Prior rights, however, may be extinguished and so become unavailable as grounds to challenge the registration of a junior user’s mark. These prior rights may be extinguished in a number of ways, the most common of which are: (1) abandonment, with non-use for three years giving rise to a presumption of abandonment; (2) naked licensing, so that the mark no longer functions to identify the senior user as the source of the goods or services (a licensee will be estopped from relying on its licensor’s failure to exercise quality control but is not precluded from relying on the licensor’s failure in other instances to exercise quality control over the nature and extent of the use of the mark); and (3) assignment in gross, where the mark is separated from the goodwill associated with it.

With respect to abandonment, a change in the form of the mark, from that in which it is registered, may leave the registration subject to cancellation, which may affect the respective rights of the parties even where the use of at least some component of the mark as originally registered remains. Additionally, once a mark has been abandoned, subsequent use cannot retroactively cure the past abandonment.

iii Inter partes proceedings

The inter partes proceedings before the TTAB are governed by the Federal Rules of Civil Procedure and the Federal Rules of Evidence, except where the TTAB has established an exception to the Federal Rules. Recent rule changes have been made to make the proceedings more efficient and less costly, permitting testimony to be made of record by declaration so long as the declarant is subject to cross-examination, and limiting the number of interrogatories, requests for production of documents, and requests for admissions that may be made in discovery, to 75 each. Under the Accelerated Case Resolution procedure, the parties can stipulate other measures to make the proceeding more efficient, such as by further limiting discovery, waiving cross-examination and agreeing to shorter time frames for filings than are provided by the TTAB. Under consideration is a rule change to simplify and expedite cancellation proceedings brought on the basis of abandonment of the mark of the registration.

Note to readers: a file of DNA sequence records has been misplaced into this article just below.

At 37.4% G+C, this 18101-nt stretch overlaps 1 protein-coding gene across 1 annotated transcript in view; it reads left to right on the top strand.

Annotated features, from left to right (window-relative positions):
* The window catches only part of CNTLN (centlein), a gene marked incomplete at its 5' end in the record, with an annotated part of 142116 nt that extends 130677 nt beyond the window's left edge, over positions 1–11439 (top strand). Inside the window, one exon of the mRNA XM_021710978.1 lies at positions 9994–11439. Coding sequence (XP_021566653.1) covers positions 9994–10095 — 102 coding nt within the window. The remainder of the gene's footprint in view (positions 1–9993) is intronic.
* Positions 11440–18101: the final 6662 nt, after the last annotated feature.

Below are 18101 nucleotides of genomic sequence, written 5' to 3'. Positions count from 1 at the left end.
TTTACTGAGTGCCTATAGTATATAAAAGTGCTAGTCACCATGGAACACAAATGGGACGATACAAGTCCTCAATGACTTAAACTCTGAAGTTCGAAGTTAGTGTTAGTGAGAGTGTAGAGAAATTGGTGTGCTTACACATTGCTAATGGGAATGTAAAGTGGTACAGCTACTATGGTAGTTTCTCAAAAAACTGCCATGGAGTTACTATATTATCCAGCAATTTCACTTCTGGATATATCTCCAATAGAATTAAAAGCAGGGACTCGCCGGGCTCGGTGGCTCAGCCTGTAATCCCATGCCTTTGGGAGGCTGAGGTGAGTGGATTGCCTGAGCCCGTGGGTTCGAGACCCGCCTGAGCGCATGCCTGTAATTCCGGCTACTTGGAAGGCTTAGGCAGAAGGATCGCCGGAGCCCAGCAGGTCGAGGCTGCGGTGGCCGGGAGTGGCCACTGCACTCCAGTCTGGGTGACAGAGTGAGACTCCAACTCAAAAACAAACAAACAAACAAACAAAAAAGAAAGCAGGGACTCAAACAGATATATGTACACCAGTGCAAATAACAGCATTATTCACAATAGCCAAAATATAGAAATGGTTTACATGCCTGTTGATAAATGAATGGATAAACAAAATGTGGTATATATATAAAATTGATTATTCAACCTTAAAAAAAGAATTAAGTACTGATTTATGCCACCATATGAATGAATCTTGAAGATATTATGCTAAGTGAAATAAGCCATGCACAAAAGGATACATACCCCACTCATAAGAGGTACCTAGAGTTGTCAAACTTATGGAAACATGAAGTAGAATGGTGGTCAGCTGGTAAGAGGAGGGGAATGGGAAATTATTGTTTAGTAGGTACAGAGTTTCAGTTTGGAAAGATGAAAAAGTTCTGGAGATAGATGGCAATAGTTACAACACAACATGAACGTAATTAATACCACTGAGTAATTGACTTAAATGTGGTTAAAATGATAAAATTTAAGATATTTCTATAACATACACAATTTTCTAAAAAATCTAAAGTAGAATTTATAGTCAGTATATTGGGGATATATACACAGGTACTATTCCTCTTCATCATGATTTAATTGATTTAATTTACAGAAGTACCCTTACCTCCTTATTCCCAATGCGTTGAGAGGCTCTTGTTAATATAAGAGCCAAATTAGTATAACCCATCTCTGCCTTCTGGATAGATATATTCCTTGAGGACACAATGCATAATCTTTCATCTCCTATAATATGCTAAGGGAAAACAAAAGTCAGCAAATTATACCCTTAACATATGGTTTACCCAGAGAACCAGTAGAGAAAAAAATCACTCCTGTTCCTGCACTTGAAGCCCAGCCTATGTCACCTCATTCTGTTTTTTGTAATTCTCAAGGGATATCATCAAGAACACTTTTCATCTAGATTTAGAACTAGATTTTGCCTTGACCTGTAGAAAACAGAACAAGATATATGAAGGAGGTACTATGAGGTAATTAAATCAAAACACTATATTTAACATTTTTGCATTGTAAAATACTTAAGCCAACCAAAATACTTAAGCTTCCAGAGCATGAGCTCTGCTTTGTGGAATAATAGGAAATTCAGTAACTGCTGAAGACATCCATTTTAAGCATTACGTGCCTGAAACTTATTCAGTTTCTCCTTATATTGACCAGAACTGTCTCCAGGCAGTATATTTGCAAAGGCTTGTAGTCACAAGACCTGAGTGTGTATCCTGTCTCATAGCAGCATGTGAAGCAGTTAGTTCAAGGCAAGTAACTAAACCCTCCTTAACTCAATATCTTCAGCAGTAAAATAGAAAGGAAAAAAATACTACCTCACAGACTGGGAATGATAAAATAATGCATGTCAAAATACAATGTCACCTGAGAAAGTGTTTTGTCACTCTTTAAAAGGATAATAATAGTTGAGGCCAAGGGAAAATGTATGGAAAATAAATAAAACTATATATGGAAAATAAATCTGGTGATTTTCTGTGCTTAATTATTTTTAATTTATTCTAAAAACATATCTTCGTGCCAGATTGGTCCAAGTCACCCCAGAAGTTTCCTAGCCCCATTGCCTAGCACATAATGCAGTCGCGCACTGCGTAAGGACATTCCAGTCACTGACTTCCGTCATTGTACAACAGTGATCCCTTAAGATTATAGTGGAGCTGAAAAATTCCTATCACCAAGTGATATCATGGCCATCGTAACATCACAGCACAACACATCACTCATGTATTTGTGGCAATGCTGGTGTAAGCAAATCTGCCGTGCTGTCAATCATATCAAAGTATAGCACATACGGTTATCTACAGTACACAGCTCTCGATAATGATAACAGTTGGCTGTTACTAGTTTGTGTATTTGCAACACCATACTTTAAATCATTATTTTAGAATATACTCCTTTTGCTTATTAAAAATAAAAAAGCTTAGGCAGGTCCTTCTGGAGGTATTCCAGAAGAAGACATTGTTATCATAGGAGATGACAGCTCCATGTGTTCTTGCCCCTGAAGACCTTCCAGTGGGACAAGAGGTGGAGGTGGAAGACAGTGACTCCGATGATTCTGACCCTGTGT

The most common inter partes proceedings are oppositions and cancellations. The same basic standards apply in the US as elsewhere. In each instance, the party in the position of the plaintiff must allege and establish timeliness of the filing, standing to bring the proceeding (a legitimate commercial interest in the outcome) and grounds (such as genericity of the challenged mark, functionality, likelihood of confusion with a mark previously used or registered and not abandoned).

Concurrent use proceedings are available in limited circumstances. The difficulty in securing a concurrent use registration is the requirement that each or all of the parties operate in a distinct geographic market, such that there is no likelihood of confusion arising from the concurrent use and registration. This creates obvious difficulties with online sales of goods and is best adapted to local food service operations, medical practices, community banks and credit unions, and other service industry segments where the customer base is largely local.

iv Appeals

Appeals from decisions of the TTAB may be taken to either the Court of Appeals for the Federal Circuit or to a US federal district court. There are marked differences between these courts for appeals.

An appeal to the Federal Circuit is decided on the basis of the record before the TTAB. No new evidence and no new claims will be considered.

If the appeal is taken to a district court, there is an opportunity to raise new claims and to introduce additional evidence. By way of example, if the issue is whether secondary meaning in a mark has been achieved, and the record below was not persuasive, a survey or other expert evidence might be introduced. In the context of an appeal in an inter partes proceeding, a claim for infringement may be brought. Alternatively, a claim for a declaratory judgment of non-infringement may be introduced into this proceeding. A litigant who appeals an ex parte decision of the TTAB to the district court may be required to pay both the USPTO’s costs and attorneys’ fees, regardless of the outcome of the appeal.